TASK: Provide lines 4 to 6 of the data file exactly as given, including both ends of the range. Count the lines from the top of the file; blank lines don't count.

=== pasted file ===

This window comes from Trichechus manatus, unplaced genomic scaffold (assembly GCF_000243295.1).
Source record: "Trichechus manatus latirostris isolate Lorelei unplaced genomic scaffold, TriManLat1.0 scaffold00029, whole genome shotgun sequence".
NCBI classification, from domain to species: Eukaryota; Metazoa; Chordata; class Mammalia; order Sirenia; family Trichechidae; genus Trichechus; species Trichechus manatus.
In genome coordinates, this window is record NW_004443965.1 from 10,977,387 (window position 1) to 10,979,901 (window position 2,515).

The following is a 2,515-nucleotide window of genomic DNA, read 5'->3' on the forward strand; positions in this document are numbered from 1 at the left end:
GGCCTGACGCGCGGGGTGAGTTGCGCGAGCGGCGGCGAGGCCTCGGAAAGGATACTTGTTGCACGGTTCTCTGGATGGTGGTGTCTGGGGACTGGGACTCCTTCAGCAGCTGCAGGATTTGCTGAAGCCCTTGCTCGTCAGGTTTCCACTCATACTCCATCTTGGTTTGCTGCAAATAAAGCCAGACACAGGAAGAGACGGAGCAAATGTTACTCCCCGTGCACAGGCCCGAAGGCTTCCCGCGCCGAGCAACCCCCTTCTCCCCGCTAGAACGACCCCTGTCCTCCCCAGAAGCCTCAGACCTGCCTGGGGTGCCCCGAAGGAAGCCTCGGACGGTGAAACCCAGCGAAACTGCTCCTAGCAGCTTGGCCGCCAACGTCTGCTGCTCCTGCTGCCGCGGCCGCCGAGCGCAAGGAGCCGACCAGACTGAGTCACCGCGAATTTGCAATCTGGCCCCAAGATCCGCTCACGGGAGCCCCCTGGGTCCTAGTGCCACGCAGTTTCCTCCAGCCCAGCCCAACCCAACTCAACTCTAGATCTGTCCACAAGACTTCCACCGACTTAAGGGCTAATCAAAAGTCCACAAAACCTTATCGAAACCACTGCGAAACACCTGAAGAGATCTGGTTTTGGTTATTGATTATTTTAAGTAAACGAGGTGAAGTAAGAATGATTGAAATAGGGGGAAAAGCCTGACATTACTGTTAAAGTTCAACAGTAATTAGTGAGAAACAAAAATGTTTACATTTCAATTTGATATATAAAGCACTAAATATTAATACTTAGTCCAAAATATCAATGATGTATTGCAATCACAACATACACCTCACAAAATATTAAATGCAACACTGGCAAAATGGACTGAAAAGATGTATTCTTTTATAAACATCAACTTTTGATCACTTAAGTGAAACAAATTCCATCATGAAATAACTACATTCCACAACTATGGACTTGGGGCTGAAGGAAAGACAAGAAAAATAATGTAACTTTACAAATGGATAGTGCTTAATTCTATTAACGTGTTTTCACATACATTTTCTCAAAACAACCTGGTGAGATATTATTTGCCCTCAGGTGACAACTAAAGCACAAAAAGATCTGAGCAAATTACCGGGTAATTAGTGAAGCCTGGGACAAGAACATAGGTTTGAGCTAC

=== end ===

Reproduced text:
In genome coordinates, this window is record NW_004443965.1 from 10,977,387 (window position 1) to 10,979,901 (window position 2,515).

The following is a 2,515-nucleotide window of genomic DNA, read 5'->3' on the forward strand; positions in this document are numbered from 1 at the left end:
GGCCTGACGCGCGGGGTGAGTTGCGCGAGCGGCGGCGAGGCCTCGGAAAGGATACTTGTTGCACGGTTCTCTGGATGGTGGTGTCTGGGGACTGGGACTCCTTCAGCAGCTGCAGGATTTGCTGAAGCCCTTGCTCGTCAGGTTTCCACTCATACTCCATCTTGGTTTGCTGCAAATAAAGCCAGACACAGGAAGAGACGGAGCAAATGTTACTCCCCGTGCACAGGCCCGAAGGCTTCCCGCGCCGAGCAACCCCCTTCTCCCCGCTAGAACGACCCCTGTCCTCCCCAGAAGCCTCAGACCTGCCTGGGGTGCCCCGAAGGAAGCCTCGGACGGTGAAACCCAGCGAAACTGCTCCTAGCAGCTTGGCCGCCAACGTCTGCTGCTCCTGCTGCCGCGGCCGCCGAGCGCAAGGAGCCGACCAGACTGAGTCACCGCGAATTTGCAATCTGGCCCCAAGATCCGCTCACGGGAGCCCCCTGGGTCCTAGTGCCACGCAGTTTCCTCCAGCCCAGCCCAACCCAACTCAACTCTAGATCTGTCCACAAGACTTCCACCGACTTAAGGGCTAATCAAAAGTCCACAAAACCTTATCGAAACCACTGCGAAACACCTGAAGAGATCTGGTTTTGGTTATTGATTATTTTAAGTAAACGAGGTGAAGTAAGAATGATTGAAATAGGGGGAAAAGCCTGACATTACTGTTAAAGTTCAACAGTAATTAGTGAGAAACAAAAATGTTTACATTTCAATTTGATATATAAAGCACTAAATATTAATACTTAGTCCAAAATATCAATGATGTATTGCAATCACAACATACACCTCACAAAATATTAAATGCAACACTGGCAAAATGGACTGAAAAGATGTATTCTTTTATAAACATCAACTTTTGATCACTTAAGTGAAACAAATTCCATCATGAAATAACTACATTCCACAACTATGGACTTGGGGCTGAAGGAAAGACAAGAAAAATAATGTAACTTTACAAATGGATAGTGCTTAATTCTATTAACGTGTTTTCACATACATTTTCTCAAAACAACCTGGTGAGATATTATTTGCCCTCAGGTGACAACTAAAGCACAAAAAGATCTGAGCAAATTACCGGGTAATTAGTGAAGCCTGGGACAAGAACATAGGTTTGAGCTAC